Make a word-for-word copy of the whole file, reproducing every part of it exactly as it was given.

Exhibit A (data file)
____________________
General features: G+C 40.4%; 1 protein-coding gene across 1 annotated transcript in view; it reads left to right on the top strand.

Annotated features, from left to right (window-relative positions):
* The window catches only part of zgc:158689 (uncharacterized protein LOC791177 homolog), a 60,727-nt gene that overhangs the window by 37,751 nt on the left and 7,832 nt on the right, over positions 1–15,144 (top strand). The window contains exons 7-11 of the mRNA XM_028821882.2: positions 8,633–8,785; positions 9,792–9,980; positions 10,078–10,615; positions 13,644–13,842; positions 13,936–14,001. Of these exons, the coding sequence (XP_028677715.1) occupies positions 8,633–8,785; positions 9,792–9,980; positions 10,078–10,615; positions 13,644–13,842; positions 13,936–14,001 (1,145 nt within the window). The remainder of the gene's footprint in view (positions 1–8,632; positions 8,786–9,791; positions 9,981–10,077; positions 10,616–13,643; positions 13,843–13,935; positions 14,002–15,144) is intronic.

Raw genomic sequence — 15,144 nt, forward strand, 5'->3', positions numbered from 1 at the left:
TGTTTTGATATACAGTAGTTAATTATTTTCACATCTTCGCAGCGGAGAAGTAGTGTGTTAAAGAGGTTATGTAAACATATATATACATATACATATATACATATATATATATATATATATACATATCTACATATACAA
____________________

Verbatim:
General features: G+C 40.4%; 1 protein-coding gene across 1 annotated transcript in view; it reads left to right on the top strand.

Annotated features, from left to right (window-relative positions):
* The window catches only part of zgc:158689 (uncharacterized protein LOC791177 homolog), a 60,727-nt gene that overhangs the window by 37,751 nt on the left and 7,832 nt on the right, over positions 1–15,144 (top strand). The window contains exons 7-11 of the mRNA XM_028821882.2: positions 8,633–8,785; positions 9,792–9,980; positions 10,078–10,615; positions 13,644–13,842; positions 13,936–14,001. Of these exons, the coding sequence (XP_028677715.1) occupies positions 8,633–8,785; positions 9,792–9,980; positions 10,078–10,615; positions 13,644–13,842; positions 13,936–14,001 (1,145 nt within the window). The remainder of the gene's footprint in view (positions 1–8,632; positions 8,786–9,791; positions 9,981–10,077; positions 10,616–13,643; positions 13,843–13,935; positions 14,002–15,144) is intronic.

Raw genomic sequence — 15,144 nt, forward strand, 5'->3', positions numbered from 1 at the left:
TGTTTTGATATACAGTAGTTAATTATTTTCACATCTTCGCAGCGGAGAAGTAGTGTGTTAAAGAGGTTATGTAAACATATATATACATATACATATATACATATATATATATATATATATACATATCTACATATACAA